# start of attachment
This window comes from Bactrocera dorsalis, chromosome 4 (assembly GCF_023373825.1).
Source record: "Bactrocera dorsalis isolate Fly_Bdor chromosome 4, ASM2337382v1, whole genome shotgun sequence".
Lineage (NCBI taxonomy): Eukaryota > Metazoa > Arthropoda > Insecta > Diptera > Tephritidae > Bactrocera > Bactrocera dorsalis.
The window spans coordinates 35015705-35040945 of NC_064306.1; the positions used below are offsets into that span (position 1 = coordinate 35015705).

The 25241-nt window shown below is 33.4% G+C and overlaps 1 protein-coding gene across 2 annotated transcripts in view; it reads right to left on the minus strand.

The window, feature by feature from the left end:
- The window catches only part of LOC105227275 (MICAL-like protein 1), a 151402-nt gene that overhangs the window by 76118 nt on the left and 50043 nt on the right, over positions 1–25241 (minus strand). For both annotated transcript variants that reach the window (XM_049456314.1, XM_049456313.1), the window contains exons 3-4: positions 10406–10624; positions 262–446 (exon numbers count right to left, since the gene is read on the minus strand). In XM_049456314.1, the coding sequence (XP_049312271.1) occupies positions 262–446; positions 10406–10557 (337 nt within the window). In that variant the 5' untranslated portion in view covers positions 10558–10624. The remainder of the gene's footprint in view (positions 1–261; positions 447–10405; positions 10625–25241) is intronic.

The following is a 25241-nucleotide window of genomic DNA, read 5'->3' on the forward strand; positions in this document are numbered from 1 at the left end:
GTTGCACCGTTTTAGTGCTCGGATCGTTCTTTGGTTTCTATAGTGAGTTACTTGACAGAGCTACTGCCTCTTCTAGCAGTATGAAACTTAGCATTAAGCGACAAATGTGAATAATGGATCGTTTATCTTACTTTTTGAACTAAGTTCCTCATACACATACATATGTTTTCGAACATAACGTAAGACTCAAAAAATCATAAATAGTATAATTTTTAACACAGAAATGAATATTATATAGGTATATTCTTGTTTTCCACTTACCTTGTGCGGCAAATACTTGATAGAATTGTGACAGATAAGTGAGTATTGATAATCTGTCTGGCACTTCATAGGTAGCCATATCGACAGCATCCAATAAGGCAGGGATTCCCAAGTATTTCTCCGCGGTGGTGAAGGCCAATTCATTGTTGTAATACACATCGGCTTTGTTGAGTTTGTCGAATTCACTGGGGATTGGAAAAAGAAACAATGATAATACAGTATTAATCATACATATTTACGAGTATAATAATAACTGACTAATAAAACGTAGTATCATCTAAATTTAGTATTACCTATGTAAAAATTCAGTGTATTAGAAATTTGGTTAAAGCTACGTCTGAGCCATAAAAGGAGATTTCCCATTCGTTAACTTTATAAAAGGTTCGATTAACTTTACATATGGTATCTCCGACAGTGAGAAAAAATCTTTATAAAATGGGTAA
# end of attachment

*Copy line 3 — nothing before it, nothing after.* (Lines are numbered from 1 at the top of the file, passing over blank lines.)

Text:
Lineage (NCBI taxonomy): Eukaryota > Metazoa > Arthropoda > Insecta > Diptera > Tephritidae > Bactrocera > Bactrocera dorsalis.